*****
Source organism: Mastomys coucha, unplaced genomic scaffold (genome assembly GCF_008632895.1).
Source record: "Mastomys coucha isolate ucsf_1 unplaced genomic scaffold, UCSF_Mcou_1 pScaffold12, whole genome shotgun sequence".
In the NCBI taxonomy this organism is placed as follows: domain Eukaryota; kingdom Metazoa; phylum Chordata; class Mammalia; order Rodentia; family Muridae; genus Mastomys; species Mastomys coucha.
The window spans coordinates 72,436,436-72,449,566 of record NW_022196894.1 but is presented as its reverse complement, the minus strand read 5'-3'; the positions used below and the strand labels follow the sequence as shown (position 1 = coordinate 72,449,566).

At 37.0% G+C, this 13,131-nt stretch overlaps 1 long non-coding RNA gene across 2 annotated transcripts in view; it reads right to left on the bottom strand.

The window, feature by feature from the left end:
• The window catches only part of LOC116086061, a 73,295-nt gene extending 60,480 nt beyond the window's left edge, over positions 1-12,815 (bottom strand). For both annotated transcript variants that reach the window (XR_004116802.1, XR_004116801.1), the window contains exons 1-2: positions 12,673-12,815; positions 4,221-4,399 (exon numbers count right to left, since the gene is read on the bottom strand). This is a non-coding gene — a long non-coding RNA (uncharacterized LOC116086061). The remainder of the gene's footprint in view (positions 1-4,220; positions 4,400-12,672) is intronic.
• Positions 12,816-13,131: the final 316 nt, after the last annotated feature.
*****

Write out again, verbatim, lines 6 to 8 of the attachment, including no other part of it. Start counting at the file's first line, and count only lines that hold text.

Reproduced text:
The window, feature by feature from the left end:
• The window catches only part of LOC116086061, a 73,295-nt gene extending 60,480 nt beyond the window's left edge, over positions 1-12,815 (bottom strand). For both annotated transcript variants that reach the window (XR_004116802.1, XR_004116801.1), the window contains exons 1-2: positions 12,673-12,815; positions 4,221-4,399 (exon numbers count right to left, since the gene is read on the bottom strand). This is a non-coding gene — a long non-coding RNA (uncharacterized LOC116086061). The remainder of the gene's footprint in view (positions 1-4,220; positions 4,400-12,672) is intronic.
• Positions 12,816-13,131: the final 316 nt, after the last annotated feature.